3. Do you want to use it as a reference point for employees who need to troubleshoot problems? 
  4. Is the documentation for customers?
  5. Is the documentation for a product or service?

Once you have defined your purpose, you’ll be able to decide better what type of technical documentation you need to create.

2. Choose Your Format

There are many different formats that you can use for technical documentation. Some common formats include user manuals, process flows, and training materials. 

How are you going to present your documentation?

Are you using physical folders and paper? A digital training video? A database? A web page?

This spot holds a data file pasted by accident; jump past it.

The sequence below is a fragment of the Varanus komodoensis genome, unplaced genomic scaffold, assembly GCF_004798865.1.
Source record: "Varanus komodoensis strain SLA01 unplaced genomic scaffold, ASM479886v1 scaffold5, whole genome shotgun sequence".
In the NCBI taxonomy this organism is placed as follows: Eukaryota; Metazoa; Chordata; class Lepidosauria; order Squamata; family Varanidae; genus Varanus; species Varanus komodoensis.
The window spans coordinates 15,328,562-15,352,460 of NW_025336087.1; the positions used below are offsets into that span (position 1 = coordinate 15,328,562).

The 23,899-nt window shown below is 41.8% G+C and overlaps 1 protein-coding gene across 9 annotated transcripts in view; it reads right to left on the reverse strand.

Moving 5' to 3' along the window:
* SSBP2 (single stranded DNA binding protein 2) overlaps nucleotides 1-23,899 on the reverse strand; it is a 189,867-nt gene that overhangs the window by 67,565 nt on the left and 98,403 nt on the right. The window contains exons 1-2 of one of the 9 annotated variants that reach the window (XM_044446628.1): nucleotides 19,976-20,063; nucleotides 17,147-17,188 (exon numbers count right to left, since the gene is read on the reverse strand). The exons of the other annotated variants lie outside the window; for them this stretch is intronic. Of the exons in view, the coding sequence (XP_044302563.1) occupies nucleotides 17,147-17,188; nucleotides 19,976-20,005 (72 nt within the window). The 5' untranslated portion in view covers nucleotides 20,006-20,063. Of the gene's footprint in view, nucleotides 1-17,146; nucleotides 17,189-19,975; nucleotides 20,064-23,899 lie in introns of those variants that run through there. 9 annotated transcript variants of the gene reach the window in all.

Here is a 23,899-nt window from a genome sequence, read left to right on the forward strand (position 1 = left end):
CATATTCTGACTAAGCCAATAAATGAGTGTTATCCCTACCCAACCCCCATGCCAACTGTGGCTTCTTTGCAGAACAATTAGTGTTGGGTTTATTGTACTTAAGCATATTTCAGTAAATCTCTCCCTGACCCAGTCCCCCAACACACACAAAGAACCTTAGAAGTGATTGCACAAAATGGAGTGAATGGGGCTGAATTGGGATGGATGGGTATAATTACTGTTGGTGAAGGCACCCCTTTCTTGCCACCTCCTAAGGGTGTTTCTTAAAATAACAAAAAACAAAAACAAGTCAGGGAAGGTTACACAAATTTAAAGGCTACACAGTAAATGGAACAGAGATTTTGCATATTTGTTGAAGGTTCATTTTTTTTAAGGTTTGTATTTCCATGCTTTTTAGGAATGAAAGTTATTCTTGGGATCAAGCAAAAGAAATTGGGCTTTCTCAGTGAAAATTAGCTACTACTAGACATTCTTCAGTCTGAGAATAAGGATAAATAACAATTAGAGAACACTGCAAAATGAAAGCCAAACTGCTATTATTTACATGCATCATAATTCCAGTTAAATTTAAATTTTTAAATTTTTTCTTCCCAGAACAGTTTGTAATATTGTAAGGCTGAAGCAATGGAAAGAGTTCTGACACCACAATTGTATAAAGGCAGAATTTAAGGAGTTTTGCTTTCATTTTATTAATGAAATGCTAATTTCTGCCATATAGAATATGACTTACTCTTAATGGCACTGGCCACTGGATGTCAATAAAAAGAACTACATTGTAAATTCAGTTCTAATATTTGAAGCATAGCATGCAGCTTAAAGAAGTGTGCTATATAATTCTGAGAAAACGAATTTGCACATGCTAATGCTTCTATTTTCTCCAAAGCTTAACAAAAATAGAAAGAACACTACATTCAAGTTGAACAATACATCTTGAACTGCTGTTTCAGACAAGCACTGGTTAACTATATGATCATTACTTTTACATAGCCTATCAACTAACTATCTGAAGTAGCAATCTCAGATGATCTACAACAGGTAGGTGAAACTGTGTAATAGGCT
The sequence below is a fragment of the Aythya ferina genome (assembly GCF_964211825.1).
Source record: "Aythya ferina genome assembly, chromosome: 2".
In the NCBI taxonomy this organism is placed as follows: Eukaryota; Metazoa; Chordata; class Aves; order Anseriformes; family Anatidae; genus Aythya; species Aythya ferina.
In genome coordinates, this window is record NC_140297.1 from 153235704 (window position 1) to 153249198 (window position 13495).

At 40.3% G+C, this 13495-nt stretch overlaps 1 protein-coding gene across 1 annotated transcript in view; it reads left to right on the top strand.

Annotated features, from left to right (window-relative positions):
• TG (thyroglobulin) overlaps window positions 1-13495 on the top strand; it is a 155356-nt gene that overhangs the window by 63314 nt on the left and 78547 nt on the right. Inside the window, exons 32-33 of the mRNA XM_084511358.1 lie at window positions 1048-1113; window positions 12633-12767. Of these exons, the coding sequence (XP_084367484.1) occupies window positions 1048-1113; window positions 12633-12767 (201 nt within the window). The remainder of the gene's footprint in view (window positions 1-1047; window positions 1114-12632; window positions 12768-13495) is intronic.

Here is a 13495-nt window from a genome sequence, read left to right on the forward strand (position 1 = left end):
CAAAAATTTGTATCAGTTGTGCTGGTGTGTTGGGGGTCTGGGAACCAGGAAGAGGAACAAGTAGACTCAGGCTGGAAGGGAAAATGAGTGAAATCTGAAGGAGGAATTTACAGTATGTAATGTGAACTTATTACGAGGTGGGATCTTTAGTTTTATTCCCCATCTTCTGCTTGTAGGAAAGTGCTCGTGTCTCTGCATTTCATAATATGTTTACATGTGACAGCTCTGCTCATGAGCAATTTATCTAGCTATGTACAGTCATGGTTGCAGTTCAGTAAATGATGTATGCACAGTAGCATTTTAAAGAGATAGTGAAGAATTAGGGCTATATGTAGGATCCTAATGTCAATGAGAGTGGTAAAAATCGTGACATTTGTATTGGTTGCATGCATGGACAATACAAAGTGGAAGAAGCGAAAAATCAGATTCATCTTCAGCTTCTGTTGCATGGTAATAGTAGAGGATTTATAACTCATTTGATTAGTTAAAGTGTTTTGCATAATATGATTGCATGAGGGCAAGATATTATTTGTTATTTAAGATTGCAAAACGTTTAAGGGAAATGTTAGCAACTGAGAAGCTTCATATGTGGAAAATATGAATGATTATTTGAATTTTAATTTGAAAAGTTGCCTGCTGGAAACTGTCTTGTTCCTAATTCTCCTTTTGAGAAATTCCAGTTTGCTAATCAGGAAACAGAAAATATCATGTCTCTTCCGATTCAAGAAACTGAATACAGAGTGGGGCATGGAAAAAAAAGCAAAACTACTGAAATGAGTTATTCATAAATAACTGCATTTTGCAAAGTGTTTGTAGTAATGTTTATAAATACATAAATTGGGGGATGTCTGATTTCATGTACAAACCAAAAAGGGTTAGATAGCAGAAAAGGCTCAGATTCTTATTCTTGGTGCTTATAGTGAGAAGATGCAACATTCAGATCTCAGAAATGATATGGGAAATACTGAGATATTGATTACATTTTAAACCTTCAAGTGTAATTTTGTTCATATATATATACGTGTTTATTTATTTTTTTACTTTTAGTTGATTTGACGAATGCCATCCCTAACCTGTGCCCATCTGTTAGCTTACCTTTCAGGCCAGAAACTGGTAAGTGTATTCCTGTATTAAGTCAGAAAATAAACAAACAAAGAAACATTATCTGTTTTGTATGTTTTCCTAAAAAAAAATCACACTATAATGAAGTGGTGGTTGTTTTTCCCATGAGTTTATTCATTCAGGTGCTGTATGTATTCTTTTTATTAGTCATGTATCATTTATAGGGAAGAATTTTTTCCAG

It’s really up to you, but it is important to format your documentation in the way that will be most beneficial to your users. After all, they should absorb the information quickly and easily, and there should be little room for misunderstanding.

Ask yourself, what’s the best way to convey the necessary information in the fastest and most concise way possible to the target audience you’re working with? 

This will give you the best format you need to use.

3. Gather the Information

Unfortunately, you can’t just wing writing your technical documentation. You need to invest time pulling together all your sources of information and potentially even fact-checking to ensure the information you’re using is accurate and up to date.

This information can come from various sources, such as company policies, job descriptions, and employee handbooks. Once you have gathered all of the information you need, you’ll be able to start creating your technical documentation.

4. Create Your Documentation

Now’s the fun bit. Creating your content.